There was also a disproportionate use of sole/single sourcing to procure goods and services, without evidence to support the rationale for the lack of a competitive process and to ensure compliance with the Agreement on Internal Trade (AIT).

In response to McTaggart’s findings, city manager Owen Tobert produced his own report.

His report stated that the administration conducted its own analysis and found that there have been no circumstances of procurement fraud.

The Internal Control Risk Management group reviewed almost 600 files representing a value of $600 million or about 80 per cent of the dollar value of all the procurement files.
The group found that change orders and documentation were authorized and adequate.

Given the contradictory conclusions of the two reports, Tobert felt it was necessary to hire an independent auditor to address any lingering doubt in the minds of the city council or the public.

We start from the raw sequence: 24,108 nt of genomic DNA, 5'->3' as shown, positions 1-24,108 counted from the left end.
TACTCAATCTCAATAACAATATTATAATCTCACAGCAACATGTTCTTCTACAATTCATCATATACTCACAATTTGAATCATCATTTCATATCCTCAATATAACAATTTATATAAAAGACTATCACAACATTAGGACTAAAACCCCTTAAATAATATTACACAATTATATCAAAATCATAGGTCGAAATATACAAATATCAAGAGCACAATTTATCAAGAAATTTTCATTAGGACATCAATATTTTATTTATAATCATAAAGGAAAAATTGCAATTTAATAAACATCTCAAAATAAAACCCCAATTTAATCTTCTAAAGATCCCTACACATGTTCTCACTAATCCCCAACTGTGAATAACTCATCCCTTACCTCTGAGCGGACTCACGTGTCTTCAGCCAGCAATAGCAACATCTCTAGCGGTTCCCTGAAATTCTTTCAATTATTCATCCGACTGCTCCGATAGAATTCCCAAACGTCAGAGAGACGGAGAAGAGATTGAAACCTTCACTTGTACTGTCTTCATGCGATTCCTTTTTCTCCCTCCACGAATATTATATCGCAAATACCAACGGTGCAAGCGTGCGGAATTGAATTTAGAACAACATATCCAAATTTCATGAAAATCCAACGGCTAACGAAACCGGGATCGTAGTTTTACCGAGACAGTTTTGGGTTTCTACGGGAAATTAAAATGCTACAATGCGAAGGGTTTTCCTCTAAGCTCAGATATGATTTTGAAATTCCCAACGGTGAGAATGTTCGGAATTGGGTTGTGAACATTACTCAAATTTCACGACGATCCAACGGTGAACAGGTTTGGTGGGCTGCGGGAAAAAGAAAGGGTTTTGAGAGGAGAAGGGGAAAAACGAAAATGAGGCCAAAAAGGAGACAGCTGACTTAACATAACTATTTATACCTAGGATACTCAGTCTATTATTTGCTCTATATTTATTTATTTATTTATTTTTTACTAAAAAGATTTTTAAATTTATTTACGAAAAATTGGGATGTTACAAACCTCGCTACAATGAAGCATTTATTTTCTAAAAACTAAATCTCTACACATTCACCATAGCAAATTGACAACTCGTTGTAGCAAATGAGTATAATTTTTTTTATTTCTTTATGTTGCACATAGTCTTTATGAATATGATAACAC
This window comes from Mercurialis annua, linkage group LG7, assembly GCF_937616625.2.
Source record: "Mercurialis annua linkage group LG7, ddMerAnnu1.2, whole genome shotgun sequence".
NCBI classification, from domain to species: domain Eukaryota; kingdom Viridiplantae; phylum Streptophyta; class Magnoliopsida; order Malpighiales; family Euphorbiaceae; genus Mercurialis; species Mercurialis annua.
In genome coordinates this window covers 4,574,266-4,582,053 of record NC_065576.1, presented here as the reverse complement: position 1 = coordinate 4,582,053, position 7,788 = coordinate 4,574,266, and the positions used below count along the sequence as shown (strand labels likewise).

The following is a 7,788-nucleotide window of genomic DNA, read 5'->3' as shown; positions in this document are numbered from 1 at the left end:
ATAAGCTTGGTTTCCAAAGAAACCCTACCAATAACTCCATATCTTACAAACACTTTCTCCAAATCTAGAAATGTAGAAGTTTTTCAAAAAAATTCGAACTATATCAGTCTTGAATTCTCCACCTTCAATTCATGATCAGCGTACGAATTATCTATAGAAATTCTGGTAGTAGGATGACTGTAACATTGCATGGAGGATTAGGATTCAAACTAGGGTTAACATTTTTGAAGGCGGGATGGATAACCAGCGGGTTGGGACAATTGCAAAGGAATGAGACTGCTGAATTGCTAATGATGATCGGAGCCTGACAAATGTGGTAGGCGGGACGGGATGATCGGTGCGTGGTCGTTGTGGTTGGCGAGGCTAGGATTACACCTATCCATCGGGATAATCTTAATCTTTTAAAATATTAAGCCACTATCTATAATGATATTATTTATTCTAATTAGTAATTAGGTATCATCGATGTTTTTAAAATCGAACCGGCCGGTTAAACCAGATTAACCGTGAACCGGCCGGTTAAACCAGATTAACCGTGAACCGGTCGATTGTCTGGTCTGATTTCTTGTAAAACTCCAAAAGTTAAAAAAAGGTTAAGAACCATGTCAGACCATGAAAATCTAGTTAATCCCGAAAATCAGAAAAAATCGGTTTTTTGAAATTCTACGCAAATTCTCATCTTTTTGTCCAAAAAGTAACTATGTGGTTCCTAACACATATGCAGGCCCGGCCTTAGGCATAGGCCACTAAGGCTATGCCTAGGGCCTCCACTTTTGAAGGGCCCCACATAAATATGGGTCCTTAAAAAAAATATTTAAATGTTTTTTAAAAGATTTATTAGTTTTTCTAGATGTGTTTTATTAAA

At this time, Tobert said, the administration is seeking expert advice from Deloitte & Touche to undertake a more complete and risk-based review of procurement activities that occurred between 2006 and 2009.

The risk-based investigative review will focus on higher risk procurement activities that are estimated to have a greater likelihood of occurrence and a more significant impact.

Following council’s approval, administrative staff identified seven higher risk areas in the RFP, including files related to single source contracts, change orders and limited tenders.